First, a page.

Obama, Japan's Abe show solidarity in Pearl Harbor visit

Japan hopes to present a strong alliance with the US amid concerns about China's expanding military capability

Reuters December 28, 2016
Japanese Prime Minister Shinzo Abe and U.S. President Barack Obama (L) participate in a wreath-laying ceremony aboard the USS Arizona Memorial at Pearl Harbor, Hawaii, U.S., December 27, 2016. PHOTO: REUTERS

HONOLULU, HAWAII: President Barack Obama and Japanese Prime Minister Shinzo Abe made a symbolic joint visit to Pearl Harbor to highlight the strength of the US-Japan alliance on Tuesday, weeks before Republican Donald Trump takes over at the White House.

Abe and Obama commemorated the dead at the USS Arizona Memorial, built over the remains of the sunken battleship USS Arizona. Abe became the first Japanese prime minister to visit the memorial, a centerpiece of the historic site.

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The two leaders stood solemnly in front of a wall inscribed with the names of those who died in the 1941 attack and took part in a brief wreath-laying ceremony, followed by a moment of silence.

"In Remembrance, Shinzo Abe, Prime Minister of Japan" was written on one wreath and "In Remembrance, Barack Obama, President of the United States" on the other.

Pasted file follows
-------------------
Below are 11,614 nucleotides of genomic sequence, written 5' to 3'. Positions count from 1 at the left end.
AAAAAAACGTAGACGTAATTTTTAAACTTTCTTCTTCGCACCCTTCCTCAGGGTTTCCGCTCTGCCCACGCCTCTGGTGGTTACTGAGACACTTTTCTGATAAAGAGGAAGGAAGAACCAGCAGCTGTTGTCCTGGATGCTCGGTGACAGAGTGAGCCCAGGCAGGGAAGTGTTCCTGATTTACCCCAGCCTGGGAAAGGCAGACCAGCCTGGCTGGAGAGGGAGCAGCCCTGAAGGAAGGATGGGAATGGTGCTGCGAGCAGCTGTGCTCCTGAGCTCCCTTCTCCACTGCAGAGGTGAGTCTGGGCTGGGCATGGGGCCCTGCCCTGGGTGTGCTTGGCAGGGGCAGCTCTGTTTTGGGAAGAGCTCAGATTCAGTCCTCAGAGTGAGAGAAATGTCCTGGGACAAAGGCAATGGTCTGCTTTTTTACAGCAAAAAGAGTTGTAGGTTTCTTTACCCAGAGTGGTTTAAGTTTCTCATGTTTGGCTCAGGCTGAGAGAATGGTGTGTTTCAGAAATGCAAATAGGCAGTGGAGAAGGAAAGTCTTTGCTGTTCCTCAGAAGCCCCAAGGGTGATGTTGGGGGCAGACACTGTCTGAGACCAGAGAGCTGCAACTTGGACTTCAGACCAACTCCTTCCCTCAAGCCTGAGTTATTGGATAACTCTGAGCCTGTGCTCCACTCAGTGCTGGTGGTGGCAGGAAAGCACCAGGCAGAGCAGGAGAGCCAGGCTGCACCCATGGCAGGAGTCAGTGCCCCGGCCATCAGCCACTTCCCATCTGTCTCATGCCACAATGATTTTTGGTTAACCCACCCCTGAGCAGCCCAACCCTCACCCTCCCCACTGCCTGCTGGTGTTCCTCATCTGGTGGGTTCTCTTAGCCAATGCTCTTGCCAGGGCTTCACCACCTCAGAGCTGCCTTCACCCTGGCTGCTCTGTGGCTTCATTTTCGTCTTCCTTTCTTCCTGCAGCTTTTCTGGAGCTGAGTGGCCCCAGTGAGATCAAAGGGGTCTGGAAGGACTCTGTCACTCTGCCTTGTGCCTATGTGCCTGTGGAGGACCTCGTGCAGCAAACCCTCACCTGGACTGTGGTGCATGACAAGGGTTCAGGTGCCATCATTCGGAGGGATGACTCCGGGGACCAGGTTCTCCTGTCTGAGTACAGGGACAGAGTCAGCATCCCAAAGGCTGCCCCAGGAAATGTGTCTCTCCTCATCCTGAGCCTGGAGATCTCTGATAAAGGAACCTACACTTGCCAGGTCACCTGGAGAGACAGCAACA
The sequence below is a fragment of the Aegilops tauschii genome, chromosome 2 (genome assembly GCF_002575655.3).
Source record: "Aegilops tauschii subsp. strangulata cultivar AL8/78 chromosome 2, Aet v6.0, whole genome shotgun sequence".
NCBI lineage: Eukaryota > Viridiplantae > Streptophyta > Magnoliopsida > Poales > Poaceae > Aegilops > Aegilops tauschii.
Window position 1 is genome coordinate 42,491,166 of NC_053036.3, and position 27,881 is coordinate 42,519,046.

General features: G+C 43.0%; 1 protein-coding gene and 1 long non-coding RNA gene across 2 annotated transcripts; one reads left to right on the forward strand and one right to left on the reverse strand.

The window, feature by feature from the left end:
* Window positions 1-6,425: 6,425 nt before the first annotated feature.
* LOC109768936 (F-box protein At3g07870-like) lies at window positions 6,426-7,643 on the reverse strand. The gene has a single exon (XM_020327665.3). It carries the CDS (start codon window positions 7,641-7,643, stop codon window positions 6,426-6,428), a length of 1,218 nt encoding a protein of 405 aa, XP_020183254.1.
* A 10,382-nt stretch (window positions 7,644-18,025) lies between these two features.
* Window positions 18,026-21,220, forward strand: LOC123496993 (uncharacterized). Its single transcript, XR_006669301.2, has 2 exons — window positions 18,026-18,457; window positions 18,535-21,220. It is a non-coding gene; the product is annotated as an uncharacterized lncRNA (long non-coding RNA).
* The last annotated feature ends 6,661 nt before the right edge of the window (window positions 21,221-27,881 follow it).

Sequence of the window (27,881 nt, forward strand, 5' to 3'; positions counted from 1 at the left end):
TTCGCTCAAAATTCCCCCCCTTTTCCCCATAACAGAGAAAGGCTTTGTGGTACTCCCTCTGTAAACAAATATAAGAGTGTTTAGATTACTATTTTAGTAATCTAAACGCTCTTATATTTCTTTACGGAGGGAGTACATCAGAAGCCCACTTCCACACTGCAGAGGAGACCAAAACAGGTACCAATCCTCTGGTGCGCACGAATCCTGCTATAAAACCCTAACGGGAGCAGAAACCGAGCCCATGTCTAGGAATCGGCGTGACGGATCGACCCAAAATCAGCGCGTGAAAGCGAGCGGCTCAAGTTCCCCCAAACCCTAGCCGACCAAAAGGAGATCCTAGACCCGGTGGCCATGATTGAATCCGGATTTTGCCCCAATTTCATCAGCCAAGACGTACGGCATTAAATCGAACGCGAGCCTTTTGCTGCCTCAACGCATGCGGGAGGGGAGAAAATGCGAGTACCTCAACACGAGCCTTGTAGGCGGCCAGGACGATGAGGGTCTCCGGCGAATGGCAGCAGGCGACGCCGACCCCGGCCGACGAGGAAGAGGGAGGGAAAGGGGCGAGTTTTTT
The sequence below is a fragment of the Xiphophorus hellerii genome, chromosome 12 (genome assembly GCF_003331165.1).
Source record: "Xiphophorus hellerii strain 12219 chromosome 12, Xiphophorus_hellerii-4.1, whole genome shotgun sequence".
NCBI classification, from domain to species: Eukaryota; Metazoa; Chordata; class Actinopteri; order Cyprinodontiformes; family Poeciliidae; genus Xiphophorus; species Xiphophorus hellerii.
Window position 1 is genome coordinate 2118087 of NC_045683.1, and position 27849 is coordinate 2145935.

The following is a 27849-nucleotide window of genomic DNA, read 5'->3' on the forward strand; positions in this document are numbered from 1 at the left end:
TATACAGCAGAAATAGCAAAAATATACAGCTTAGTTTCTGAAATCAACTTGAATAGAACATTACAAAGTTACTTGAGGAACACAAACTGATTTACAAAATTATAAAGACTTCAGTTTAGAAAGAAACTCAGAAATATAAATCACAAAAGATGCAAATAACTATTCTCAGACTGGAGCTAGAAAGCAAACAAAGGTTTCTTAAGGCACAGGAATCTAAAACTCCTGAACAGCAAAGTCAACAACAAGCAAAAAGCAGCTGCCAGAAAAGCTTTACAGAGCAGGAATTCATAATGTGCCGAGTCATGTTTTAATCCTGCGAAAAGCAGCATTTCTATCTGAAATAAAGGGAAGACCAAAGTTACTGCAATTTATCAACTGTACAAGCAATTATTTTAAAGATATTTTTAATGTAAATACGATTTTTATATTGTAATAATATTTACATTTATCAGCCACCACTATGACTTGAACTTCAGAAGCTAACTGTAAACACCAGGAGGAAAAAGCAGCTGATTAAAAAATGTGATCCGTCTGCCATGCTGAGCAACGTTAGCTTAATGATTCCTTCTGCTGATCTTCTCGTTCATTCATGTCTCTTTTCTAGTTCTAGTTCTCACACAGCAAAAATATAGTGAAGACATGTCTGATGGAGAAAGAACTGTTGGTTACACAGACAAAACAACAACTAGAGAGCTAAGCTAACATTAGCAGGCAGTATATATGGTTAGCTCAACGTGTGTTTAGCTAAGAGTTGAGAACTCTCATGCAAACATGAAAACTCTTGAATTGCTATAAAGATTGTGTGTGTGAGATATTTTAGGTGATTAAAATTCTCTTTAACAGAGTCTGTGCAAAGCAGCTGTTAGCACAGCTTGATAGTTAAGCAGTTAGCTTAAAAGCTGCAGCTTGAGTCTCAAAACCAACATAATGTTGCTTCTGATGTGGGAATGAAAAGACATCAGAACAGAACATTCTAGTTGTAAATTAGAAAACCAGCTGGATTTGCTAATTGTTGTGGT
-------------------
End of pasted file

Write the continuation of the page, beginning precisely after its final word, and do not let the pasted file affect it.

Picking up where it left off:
They then threw flower petals into the water. Later they both will make remarks. Officials said Abe would not apologize for the attack. Japanese forces attacked Pearl Harbor with torpedo planes, bombers and fighter planes on the morning of Dec. 7, 1941, pounding the US fleet moored there in the hope of destroying US power in the Pacific.

Obama, who is on vacation in Hawaii, and Abe met ahead of the visit to discuss ties between the two former World War Two foes before heading to the site.

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Japan hopes to present a strong alliance with the United States amid concerns about China's expanding military capability. The leaders' meeting was also meant to reinforce the US-Japan partnership ahead of the Jan. 20 inauguration of Trump, whose opposition to the Trans-Pacific Partnership trade pact and campaign threat to force allied countries to pay more to host U.S. forces raised concerns among allies such as Japan.

Abe met with Trump in New York in November and called him a
"trustworthy leader." The Japanese leader's visit to Pearl Harbor comes months after Obama became the first incumbent US president to visit Hiroshima, where the United States dropped an atomic bomb in 1945.

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Obama called for a world without nuclear arms during his visit there. Trump last week called for the United States to "greatly strengthen and expand" its nuclear capability and reportedly welcomed an international arms race.


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